Egyptians largely stayed away from the polls Sunday in the first phase of a parliamentary election that President Abdel-Fattah el-Sissi hailed as a milestone for Egypt's democracy. Critics, however, branded it a sham.
Many polling stations saw meagre numbers of voters on Sunday's first day of voting with a projected turnout as low as 10 percent, in sharp contrast to the long lines that formed in the previous election in 2012, suggesting that President el-Sissi is losing public support.
Authorities urged the private sector to "facilitate" voting for their employees and give public sector workers a half-day off Monday to vote. But as most of the more than 5,000 candidates overwhelmingly support el-Sissi the result appears to be a foregone conclusion: a rubberstamp parliament subservient to the strongman president.
"The election is a farce. I don't think anyone in Egypt is taking it seriously," Muslim Brotherhood official Wafaa Hefny told Reuters on Sunday.
"This parliament will be a parliament of the president," said Hazem Hosny, a political science professor at Cairo University, in an interview with Agence France-Presse. "It's really a parliament... to keep things as they are, to give an image of democracy."
Seeking to bolster his legitimacy, el-Sissi addressed the nation Saturday urging Egypt's 55 million eligible voters to go to the polls.
"Celebrate the choice of representatives and make the right choice," he said. "I am expecting Egyptian youth to be the driving force in this celebration of democracy."
But Cairo resident Islam Ahmed told AFP that he was unmoved and said he wasn't taking part in the vote.
"I think the turnout will be low. I don't know any candidate in my constituency... many people don't know candidates in their constituencies," he said.
Sumaya Saleh, a pharmacy sales assistant who works near an Imbaba polling station but is abstaining from the vote, said the election is pointless.
"The only people voting are the rich or the ignorant," she told the Associated Press. "The former because parliament will serve their interests and the latter because they just do whatever they are told to do."
Of the 596 lawmakers being elected, 448 will be voted in as independents, 120 on party lists and 28 will be presidential appointees.
The main coalition, the pro-el-Sissi For the Love of Egypt, includes leading businessmen and former members of the pre-Arab Spring dominant National Democratic Party. It aims to win two-thirds of the seats.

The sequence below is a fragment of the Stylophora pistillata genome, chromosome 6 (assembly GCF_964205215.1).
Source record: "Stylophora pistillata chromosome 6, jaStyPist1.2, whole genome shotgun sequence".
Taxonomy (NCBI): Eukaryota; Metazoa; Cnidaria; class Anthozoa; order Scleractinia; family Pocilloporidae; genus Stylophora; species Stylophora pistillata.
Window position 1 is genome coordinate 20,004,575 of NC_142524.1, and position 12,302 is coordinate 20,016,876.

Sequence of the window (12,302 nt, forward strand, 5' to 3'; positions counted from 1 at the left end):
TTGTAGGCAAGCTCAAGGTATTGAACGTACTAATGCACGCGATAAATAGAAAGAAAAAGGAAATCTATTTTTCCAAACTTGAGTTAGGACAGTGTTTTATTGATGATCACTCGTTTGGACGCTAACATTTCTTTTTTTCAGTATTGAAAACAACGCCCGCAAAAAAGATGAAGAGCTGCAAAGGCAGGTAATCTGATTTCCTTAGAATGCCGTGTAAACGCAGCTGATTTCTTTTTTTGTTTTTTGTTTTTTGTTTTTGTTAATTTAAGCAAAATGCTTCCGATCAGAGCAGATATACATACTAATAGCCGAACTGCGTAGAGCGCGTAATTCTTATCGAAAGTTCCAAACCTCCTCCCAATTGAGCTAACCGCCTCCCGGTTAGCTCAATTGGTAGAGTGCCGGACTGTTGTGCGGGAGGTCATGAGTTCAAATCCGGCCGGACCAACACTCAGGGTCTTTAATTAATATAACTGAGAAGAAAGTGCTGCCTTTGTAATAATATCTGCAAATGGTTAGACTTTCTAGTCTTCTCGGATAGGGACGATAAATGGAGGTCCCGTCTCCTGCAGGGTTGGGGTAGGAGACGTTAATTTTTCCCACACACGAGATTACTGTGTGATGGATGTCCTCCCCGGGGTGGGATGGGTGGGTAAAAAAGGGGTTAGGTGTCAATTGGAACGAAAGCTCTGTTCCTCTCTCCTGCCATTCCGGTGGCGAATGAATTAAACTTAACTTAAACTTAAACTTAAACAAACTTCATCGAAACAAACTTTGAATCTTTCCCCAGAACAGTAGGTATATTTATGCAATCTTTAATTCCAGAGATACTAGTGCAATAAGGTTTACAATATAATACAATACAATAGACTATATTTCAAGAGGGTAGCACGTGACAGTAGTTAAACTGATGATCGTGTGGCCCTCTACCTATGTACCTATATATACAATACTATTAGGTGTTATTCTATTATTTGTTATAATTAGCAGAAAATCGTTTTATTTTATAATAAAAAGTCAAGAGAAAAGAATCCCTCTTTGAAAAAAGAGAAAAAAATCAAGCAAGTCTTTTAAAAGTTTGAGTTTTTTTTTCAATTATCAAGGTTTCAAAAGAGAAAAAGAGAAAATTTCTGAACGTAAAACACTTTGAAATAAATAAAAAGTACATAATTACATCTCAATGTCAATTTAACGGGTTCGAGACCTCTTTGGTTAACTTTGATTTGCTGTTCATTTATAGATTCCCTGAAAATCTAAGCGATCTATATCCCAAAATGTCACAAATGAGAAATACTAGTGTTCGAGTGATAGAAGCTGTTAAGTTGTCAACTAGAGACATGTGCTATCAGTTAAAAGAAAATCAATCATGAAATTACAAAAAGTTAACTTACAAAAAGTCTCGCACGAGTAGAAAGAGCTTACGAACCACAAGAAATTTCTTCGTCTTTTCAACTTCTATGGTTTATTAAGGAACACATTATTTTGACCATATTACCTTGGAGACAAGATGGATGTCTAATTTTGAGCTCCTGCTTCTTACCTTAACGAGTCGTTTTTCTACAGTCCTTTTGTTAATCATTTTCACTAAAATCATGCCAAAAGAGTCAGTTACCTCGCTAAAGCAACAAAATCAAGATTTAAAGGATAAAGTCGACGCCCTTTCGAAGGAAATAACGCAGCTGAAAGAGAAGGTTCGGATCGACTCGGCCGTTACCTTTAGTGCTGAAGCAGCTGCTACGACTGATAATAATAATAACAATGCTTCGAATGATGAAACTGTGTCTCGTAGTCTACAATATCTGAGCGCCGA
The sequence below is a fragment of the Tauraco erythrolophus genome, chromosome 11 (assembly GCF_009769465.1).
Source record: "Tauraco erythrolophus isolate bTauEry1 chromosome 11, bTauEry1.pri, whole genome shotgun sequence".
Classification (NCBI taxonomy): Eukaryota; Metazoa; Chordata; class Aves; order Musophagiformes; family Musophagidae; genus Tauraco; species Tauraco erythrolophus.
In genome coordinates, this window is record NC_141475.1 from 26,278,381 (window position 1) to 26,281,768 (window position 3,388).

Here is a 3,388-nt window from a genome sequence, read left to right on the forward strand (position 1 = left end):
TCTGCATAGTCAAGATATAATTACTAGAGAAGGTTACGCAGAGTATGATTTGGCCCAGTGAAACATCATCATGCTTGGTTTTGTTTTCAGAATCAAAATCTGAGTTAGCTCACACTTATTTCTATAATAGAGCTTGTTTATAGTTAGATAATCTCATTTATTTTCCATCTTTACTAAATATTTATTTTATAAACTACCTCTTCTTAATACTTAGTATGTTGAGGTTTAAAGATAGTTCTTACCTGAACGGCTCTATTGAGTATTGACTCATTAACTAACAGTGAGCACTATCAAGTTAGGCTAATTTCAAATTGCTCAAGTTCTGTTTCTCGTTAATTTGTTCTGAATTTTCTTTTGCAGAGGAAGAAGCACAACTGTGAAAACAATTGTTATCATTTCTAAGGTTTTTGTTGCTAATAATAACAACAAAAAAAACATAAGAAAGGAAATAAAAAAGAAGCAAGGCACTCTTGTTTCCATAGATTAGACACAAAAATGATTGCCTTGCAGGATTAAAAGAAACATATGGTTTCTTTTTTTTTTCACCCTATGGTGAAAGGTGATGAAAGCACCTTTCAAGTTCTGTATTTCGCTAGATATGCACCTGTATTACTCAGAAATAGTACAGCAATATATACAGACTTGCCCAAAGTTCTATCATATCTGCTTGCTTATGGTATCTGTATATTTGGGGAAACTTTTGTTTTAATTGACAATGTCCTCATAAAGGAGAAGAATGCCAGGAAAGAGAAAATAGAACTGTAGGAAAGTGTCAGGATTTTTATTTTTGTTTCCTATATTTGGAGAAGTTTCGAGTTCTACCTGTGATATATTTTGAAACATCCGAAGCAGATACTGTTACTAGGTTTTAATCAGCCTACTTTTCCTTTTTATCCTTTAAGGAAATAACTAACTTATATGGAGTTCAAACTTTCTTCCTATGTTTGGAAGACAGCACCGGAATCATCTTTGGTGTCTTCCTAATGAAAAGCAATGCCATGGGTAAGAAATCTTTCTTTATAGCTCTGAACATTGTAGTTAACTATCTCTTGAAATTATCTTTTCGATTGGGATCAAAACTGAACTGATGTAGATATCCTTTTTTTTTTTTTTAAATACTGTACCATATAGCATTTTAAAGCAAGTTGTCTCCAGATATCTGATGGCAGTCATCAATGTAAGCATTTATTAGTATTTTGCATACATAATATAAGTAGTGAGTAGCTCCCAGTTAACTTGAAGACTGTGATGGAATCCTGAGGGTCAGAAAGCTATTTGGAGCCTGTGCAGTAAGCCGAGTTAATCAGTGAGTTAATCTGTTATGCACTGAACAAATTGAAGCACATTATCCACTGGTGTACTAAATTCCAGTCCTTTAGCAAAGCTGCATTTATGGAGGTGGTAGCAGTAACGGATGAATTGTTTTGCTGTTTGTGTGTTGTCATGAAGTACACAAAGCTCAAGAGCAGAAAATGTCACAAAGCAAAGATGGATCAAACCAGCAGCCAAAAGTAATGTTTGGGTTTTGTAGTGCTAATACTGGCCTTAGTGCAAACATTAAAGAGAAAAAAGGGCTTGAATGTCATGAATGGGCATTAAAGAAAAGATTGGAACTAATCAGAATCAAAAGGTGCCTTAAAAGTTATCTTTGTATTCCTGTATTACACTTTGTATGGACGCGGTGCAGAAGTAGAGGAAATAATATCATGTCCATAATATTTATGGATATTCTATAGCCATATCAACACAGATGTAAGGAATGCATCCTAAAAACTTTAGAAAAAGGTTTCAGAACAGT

The openly pro-el-Sissi Salafist Al-Nur party, which backed the 2013 ouster of former President Mohamed Morsi, the country's first freely-elected president, is the only Islamist party running.
Military coup leader silencing dissent
Following Morsi's ouster, el-Sissi, Egypt's former army chief, launched the deadliest crackdown on dissent in Egypt's modern history.
Egypt has had no parliament since June 2012 when a court dissolved the democratically-elected main chamber, then dominated by Morsi's Muslim Brotherhood. That had reversed a key accomplishment of the 2011 Arab Spring uprising that toppled longtime strongman leader Hosni Mubarak.
At least on paper, the new parliament will have wide ranging powers. It can reject the president's choice for prime minister or even impeach the president. But with Muslim Brotherhood leaders and youth activists among Egypt's 40,000 political prisoners, critics doubt it can provide checks and balances.
Final results will be announced in early December and the new house will hold its inaugural session shortly thereafter.
There were no official or reliable figures available on Sunday's turnout. State media reports suggested while turnout was low in the morning, large numbers of voters cast ballots in the afternoon.
Fearing attacks by Islamic militants to disrupt the vote, tens of thousands of police and soldiers were deployed to secure the election, many of whom were in full combat gear and body armor.
Since taking office after a landslide election win 16 months ago, el-Sissi has tried to revive Egypt's ailing economy, suppress an Islamic insurgency and assume a greater political and military role in a turbulent Middle East - all while silencing opposition at home and governing without the restraint of checks and balances.
Restrictions on demonstrations have all but killed street activism, while human rights abuses by police go mostly unpunished and authorities have shown little concern over recent disappearances of young pro-democracy or Brotherhood-linked activists.
jar/cmk (AP, AFP, Reuters)